Young families face different estate planning needs and challenges than their more established counterparts. While established families may be concerned with what will happen to their family when they pass on, young, growing families can be more focused on what is happening to their family in the present. And they even may find it hard to justify planning for an “estate” they haven’t yet developed!
Young couples tend to think that they don’t really need to start worrying about estate planning until they reach retirement. They may think it is better to focus on building a life than planning what will happen when that life ends. But even young families can – and do – benefit from estate planning, regardless of their net worth. Here are a few estate-planning issues important for young couples to consider as soon as they start a family:
The Care and Custody of Your Children. If you die or become incapacitated before your children reach 18, they will need a legal guardian. To prevent avoid them from becoming wards of the state and placed in foster care, you will want to name both temporary and long-term guardians. Identify a willing and appropriate guardian for your children and document your choice. You’ll also want to document backups in the event your first choice is unable to perform. This will provide you with the peace of mind that comes from, knowing your children will be well-taken care by the people you want if anything should happen to you.
The Management of Your Children’s Property. Don’t forget that if you die, the property left to your minor children will need to be managed by someone – at least until they turn eighteen. If no one is identified for this task, the court steps in and takes over the role, which results in unnecessary expenses and less control.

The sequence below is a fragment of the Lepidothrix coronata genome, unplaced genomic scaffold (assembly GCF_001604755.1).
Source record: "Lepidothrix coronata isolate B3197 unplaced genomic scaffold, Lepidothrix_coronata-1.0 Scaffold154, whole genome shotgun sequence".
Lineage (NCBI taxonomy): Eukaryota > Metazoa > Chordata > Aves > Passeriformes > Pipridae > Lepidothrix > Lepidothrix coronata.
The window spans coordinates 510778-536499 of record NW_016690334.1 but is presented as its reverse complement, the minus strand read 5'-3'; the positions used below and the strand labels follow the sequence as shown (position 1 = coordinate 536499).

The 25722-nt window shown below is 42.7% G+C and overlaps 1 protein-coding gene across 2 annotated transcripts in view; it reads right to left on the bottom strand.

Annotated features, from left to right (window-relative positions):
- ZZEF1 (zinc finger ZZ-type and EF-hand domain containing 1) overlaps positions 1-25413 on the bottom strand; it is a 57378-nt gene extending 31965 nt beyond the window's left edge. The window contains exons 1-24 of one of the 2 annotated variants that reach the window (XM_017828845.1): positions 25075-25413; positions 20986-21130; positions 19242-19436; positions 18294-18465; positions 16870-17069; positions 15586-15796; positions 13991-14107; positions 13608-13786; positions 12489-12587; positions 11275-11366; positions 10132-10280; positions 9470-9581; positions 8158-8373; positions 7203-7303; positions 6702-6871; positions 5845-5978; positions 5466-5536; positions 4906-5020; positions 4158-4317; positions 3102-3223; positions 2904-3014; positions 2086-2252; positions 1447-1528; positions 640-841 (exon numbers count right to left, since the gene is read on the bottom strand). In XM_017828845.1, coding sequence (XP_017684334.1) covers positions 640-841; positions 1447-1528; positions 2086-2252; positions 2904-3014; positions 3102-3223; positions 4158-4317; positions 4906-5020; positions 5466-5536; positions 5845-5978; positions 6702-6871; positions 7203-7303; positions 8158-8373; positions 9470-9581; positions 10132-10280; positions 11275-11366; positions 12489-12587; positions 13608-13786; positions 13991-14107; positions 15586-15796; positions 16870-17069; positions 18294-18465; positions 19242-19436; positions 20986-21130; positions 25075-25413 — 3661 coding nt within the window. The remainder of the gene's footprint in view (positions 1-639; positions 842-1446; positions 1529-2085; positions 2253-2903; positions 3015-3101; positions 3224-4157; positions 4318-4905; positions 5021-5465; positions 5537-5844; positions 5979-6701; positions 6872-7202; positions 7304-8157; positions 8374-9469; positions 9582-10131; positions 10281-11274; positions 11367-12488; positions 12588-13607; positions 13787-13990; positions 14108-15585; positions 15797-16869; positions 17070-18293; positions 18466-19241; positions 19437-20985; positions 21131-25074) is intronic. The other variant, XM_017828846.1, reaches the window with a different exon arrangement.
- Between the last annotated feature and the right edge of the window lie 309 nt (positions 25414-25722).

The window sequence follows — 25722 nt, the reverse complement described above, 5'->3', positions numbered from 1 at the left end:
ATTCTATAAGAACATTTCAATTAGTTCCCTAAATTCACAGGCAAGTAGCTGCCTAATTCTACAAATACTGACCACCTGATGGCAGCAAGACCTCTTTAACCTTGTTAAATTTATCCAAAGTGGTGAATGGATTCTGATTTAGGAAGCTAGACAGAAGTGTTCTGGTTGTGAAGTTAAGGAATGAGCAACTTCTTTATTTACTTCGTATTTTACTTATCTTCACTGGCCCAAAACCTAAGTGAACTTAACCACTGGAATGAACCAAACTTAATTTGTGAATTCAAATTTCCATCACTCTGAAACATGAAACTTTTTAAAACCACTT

The Distribution of Your Belongings and Asset. As with your children’s property, your estate plan should include the details on how you want your property will be managed. Again, if your wishes are not expressed, the court may step in to handle things. That means a loss of control, extra expense, and an impersonal experience for your loved ones.
The Management of Your Estate. Again, if you do not name a personal representative who will manage your estate, the court will appoint one. This can result in delays, extra fees and costs, and, in the end, there is no guarantee the representative will act in accordance with your wishes.
The Authority to Make Decisions for You. You should also consider giving powers of attorney to someone in the event you are unable to make sound personal financial or health care decisions for yourself. Not doing so makes things harder on your family both financially and emotionally. Notice a theme here?
Young families face different challenges than established families do, but all families share a concern about their children’s futures. You don’t need a large estate to begin estate planning, but you should be prepared to protect your family and your assets should you die or become incapacitated. Far from being a morbid task, estate planning actually gives young families peace of mind, confidence, and security when it comes to the future well-being of all members of the family.
That’s why at my firm, we don’t just draft documents. We also help our clients make informed and empowered decisions about life and death, for themselves and the people they love. And that’s the real power of estate planning.
Dedicated to empowering your family, enhancing your wealth and establishing your legacy,